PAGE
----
Carpenter wary of qualifying potential of Indy ‘big-hitters’

Ed Carpenter

Ed Carpenter is wary of the potential of rival teams when they move into qualifying mode at the Indianapolis 500, having been among the quickest on non-tow laps so far.

The sole owner-driver in the field was 10th overall on the second day of track activity at the Brickyard, but third-quickest on the non-tow rankings at 223.858mph (360.365km/h), behind only Team Penske’s Will Power and Ed Carpenter Racing team-mate Rinus VeeKay.

Takuma Sato, on the other hand, was the outright fastest yet again in his Dale Coyne Racing car, but said his crew was not focusing on qualifying simulations until the boost is turned up for Fast Friday.

Scott Dixon has been second to the two-time Indy 500 race winner on both days when cars have run so far, and the New Zealander’s Chip Ganassi Racing team seems to have also put much more emphasis on race pace than the speed they will need for a four-lap run this weekend.

Assessing his day, Carpenter remarked, “I feel like we’re in a decent spot but a lot of people haven’t shown their hand just yet.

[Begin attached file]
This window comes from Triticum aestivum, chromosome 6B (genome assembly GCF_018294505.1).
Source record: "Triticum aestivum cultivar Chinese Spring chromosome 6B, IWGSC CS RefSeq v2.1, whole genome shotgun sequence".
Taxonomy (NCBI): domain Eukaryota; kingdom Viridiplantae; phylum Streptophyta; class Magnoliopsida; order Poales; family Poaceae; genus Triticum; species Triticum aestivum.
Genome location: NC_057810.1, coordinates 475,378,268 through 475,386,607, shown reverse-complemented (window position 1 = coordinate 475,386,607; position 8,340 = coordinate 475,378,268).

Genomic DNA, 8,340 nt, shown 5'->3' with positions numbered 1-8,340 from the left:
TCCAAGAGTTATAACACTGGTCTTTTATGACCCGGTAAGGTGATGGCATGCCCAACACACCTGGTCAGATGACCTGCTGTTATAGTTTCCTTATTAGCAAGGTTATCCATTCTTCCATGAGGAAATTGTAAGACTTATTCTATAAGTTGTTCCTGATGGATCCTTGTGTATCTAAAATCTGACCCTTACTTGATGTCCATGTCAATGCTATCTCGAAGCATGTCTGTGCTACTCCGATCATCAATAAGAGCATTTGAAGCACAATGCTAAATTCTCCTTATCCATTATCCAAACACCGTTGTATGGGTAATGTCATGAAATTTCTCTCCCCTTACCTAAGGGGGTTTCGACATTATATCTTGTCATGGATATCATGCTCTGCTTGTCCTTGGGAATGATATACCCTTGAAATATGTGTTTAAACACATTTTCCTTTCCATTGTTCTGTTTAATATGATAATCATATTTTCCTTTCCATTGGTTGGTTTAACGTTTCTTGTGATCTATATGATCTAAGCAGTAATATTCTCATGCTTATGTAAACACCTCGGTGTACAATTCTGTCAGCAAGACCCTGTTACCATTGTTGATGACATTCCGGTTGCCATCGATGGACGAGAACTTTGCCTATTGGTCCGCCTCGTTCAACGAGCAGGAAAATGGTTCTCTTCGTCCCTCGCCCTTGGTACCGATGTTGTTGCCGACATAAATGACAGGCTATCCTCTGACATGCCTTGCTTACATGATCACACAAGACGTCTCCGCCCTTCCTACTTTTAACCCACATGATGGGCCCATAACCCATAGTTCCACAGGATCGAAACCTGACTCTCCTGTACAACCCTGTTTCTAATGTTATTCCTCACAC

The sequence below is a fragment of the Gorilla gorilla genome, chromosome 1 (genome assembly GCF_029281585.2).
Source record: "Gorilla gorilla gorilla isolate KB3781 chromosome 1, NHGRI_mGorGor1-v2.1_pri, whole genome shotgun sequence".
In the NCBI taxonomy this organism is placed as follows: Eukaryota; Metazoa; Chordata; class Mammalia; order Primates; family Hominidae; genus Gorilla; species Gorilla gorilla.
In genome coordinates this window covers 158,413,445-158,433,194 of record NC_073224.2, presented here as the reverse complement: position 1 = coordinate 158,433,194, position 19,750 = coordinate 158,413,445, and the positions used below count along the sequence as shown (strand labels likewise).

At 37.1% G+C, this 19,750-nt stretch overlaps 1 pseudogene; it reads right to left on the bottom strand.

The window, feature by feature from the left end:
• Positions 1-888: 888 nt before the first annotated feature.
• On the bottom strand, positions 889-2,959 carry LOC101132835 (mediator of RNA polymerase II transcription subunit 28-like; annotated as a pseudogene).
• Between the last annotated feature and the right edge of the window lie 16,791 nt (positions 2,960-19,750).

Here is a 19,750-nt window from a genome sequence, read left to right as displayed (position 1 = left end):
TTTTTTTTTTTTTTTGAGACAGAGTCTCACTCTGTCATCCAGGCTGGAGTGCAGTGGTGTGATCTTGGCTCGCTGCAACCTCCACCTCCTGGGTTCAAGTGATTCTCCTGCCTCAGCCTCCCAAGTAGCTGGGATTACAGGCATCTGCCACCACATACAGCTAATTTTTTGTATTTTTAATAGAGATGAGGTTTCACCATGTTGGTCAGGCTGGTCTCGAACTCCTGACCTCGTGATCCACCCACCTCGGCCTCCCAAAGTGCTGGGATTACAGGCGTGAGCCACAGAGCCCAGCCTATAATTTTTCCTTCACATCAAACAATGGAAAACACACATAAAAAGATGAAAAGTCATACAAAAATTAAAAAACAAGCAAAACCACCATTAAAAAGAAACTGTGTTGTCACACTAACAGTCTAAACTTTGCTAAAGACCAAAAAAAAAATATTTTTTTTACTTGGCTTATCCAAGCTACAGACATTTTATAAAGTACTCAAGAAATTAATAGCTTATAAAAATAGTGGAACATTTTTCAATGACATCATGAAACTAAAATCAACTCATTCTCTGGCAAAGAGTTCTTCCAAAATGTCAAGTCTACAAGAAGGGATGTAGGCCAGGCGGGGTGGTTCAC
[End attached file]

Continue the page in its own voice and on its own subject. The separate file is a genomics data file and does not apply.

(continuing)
“I don’t think Ganassi’s really shown anything yet, and I don’t think McLaren [SP] did any Q sims today either, so there’s some big-hitters that still are concealing what they can do.”

Power headed up an all-Chevrolet top three on the non-tow charts in what was officially Practice 4, whereas multiple Hondas have ended up at the head of the outright timesheets thus far.

Notably, the 2018 Indianapolis 500 winner’s fastest lap time outright happened to be a non-tow lap, which suggests that Penske is placing a big emphasis on avoiding its 2021 qualifying shocker.

Then, Scott McLaughlin was its best in 17th position, and Power had to survive bumping to even make the start of the race, in 32nd.

Carpenter explained that his team was trying to establish a baseline qualifying set-up before the boost is increased, but was not motivated by a belief that it will necessarily be a track position race.

“It can be, but at the same time, I was at the front last year, stalled it on the first pit stop and went to the back, and we found our way back to the front,” he recalled.

“A lot of it just depends on the day you have. I think if we have a 90-degree [Fahrenheit; 32 degrees Celsius] type of weather day, it makes track position more important than when we had a race track last year that … I don’t even know if it got to 70 degrees [21 degrees Celsius].

“So, it can be, but it’s a 500mi race, a lot can happen, there’s a lot you can do with strategy, there’s a lot of ways to find your way to the front.

“But, from experience, it definitely can set you up for an easier 500 miles if you can get the track position and keep it, there’s no doubt about that.”

Fast Friday starts tomorrow at 02:00 AEST, with both days of qualifying, on Sunday and Monday morning (AEST), streamed live and ad-free on Stan Sport.

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